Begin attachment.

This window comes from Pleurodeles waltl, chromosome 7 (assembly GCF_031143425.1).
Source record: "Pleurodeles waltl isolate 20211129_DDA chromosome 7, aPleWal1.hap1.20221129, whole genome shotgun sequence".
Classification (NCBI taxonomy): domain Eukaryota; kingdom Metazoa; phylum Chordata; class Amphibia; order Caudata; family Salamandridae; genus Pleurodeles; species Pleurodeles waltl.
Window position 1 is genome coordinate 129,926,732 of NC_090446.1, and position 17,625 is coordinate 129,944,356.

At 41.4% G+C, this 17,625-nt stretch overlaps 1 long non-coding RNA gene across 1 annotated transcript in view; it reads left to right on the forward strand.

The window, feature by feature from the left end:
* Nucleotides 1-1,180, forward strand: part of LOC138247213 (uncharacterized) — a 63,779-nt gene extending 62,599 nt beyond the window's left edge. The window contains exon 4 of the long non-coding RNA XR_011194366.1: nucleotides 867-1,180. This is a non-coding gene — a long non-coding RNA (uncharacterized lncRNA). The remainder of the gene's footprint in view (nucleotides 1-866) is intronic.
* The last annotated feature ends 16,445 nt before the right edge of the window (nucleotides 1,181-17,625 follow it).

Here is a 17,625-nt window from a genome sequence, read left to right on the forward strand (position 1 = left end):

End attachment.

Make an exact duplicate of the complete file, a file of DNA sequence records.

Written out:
This window comes from Pleurodeles waltl, chromosome 7 (assembly GCF_031143425.1).
Source record: "Pleurodeles waltl isolate 20211129_DDA chromosome 7, aPleWal1.hap1.20221129, whole genome shotgun sequence".
Classification (NCBI taxonomy): domain Eukaryota; kingdom Metazoa; phylum Chordata; class Amphibia; order Caudata; family Salamandridae; genus Pleurodeles; species Pleurodeles waltl.
Window position 1 is genome coordinate 129,926,732 of NC_090446.1, and position 17,625 is coordinate 129,944,356.

At 41.4% G+C, this 17,625-nt stretch overlaps 1 long non-coding RNA gene across 1 annotated transcript in view; it reads left to right on the forward strand.

The window, feature by feature from the left end:
* Nucleotides 1-1,180, forward strand: part of LOC138247213 (uncharacterized) — a 63,779-nt gene extending 62,599 nt beyond the window's left edge. The window contains exon 4 of the long non-coding RNA XR_011194366.1: nucleotides 867-1,180. This is a non-coding gene — a long non-coding RNA (uncharacterized lncRNA). The remainder of the gene's footprint in view (nucleotides 1-866) is intronic.
* The last annotated feature ends 16,445 nt before the right edge of the window (nucleotides 1,181-17,625 follow it).

Here is a 17,625-nt window from a genome sequence, read left to right on the forward strand (position 1 = left end):